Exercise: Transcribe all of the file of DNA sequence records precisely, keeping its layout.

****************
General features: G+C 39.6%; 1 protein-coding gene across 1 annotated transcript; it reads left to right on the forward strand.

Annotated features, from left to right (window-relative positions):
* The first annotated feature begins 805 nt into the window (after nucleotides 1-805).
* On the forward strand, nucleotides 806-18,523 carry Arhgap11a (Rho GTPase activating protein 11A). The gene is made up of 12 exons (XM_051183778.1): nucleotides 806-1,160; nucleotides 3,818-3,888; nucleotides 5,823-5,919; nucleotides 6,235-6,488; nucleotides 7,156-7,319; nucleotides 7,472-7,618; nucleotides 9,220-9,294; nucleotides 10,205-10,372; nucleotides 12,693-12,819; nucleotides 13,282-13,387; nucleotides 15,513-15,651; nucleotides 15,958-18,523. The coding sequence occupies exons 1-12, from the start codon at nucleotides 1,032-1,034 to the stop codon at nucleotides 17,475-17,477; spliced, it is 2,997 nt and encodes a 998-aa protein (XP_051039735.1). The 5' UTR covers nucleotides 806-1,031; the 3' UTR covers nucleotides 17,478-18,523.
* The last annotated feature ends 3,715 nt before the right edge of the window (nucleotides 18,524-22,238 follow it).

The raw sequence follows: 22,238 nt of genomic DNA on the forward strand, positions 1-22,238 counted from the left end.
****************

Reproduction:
General features: G+C 39.6%; 1 protein-coding gene across 1 annotated transcript; it reads left to right on the forward strand.

Annotated features, from left to right (window-relative positions):
* The first annotated feature begins 805 nt into the window (after nucleotides 1-805).
* On the forward strand, nucleotides 806-18,523 carry Arhgap11a (Rho GTPase activating protein 11A). The gene is made up of 12 exons (XM_051183778.1): nucleotides 806-1,160; nucleotides 3,818-3,888; nucleotides 5,823-5,919; nucleotides 6,235-6,488; nucleotides 7,156-7,319; nucleotides 7,472-7,618; nucleotides 9,220-9,294; nucleotides 10,205-10,372; nucleotides 12,693-12,819; nucleotides 13,282-13,387; nucleotides 15,513-15,651; nucleotides 15,958-18,523. The coding sequence occupies exons 1-12, from the start codon at nucleotides 1,032-1,034 to the stop codon at nucleotides 17,475-17,477; spliced, it is 2,997 nt and encodes a 998-aa protein (XP_051039735.1). The 5' UTR covers nucleotides 806-1,031; the 3' UTR covers nucleotides 17,478-18,523.
* The last annotated feature ends 3,715 nt before the right edge of the window (nucleotides 18,524-22,238 follow it).

The raw sequence follows: 22,238 nt of genomic DNA on the forward strand, positions 1-22,238 counted from the left end.